On my way home now from a fascinating and fun two day visit with Kay Walters to Brigham Young University. I’m going to write more in a little about some of the great ideas I saw there having to do with research and the Digital Humanities. But I also want to comment on something more systemic that I saw there.
BYU, for those who don’t know, is a Mormon University (in Southern Alberta, which also has a lot of Mormons, we tend to prefer saying LDS over “Mormon”; in Utah, “Mormon” was by far the preferred term, as far as I could see). It is a church-owned, private university with a religious as well as an academic mission (this is, of course, not unusual: Western Universities largely began in the same way, except as Catholic universities, and there are still many universities around the world that have strong ties to various religions).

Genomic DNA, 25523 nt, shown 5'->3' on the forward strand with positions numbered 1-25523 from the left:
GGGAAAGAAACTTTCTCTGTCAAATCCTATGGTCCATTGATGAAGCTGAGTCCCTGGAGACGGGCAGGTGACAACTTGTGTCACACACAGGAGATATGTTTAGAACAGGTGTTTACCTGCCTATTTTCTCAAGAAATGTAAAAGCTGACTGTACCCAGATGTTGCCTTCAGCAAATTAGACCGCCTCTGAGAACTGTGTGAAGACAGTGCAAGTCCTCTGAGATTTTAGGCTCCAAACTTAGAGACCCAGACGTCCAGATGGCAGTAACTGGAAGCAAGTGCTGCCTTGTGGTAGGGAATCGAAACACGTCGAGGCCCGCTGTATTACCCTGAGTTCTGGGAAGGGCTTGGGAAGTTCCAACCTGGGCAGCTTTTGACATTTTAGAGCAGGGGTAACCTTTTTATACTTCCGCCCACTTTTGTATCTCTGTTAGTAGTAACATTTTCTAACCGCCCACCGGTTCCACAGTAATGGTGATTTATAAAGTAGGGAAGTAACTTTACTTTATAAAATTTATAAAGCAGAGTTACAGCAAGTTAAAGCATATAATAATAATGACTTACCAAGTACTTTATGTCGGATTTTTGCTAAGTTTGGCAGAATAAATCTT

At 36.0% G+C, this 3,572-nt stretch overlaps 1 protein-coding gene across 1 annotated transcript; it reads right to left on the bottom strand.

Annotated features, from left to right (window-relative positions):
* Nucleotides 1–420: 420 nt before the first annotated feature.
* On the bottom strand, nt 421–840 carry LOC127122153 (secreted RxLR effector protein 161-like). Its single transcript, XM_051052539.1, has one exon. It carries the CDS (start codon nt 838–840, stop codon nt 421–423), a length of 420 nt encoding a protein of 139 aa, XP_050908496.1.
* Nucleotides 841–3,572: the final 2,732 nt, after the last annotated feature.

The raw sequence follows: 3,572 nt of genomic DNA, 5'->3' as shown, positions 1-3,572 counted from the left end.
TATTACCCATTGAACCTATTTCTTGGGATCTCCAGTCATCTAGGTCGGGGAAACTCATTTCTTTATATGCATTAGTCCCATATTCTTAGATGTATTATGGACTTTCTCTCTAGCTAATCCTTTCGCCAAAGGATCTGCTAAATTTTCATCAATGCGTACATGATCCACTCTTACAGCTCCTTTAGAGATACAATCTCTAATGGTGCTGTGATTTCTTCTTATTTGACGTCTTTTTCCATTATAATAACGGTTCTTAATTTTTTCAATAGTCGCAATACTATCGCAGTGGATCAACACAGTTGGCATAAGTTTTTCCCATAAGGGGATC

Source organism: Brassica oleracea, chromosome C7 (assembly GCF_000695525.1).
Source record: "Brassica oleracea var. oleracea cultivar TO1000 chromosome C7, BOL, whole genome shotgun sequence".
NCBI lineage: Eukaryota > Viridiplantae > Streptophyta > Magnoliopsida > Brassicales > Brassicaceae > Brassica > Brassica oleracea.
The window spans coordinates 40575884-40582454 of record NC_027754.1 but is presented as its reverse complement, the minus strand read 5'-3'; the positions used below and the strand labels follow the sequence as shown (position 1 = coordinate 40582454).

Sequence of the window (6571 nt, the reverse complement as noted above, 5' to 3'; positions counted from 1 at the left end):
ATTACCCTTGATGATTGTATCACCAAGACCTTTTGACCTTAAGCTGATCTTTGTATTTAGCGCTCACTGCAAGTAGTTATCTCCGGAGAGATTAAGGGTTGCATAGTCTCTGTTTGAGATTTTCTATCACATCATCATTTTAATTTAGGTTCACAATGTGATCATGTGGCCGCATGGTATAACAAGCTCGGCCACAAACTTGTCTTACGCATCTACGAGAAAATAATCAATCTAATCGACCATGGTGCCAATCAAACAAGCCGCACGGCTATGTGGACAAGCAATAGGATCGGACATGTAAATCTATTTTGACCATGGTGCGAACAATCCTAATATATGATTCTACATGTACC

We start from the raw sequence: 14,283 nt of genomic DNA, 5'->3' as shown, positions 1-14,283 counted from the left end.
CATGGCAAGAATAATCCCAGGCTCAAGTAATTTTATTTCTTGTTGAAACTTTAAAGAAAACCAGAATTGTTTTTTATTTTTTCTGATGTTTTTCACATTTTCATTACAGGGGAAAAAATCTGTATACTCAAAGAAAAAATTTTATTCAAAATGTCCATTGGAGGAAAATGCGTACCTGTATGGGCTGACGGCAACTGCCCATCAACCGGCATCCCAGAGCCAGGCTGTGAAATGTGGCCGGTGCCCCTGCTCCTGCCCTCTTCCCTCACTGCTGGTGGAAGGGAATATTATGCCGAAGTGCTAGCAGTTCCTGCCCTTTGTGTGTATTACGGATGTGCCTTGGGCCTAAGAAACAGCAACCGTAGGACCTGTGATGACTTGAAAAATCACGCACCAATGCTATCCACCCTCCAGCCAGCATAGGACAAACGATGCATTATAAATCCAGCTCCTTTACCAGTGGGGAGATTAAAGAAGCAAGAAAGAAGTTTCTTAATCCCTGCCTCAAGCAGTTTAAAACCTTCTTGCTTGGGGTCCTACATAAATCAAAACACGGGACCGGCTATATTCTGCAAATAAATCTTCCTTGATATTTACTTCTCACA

The connection to the church is visible every where on campus. There is a strong dress and conduct code and one oc Read the rest of this entry »
The Globe and Mail has an article today about evidence that the makers of Flame, which it describes as “the most complex pieces of malware ever designed,” are issuing instructions for it to self destruct. The article follows on an astounding New York Times piece on June 1st, linking the Stuxnet virus directly to the United States and Bush and Obama administrations.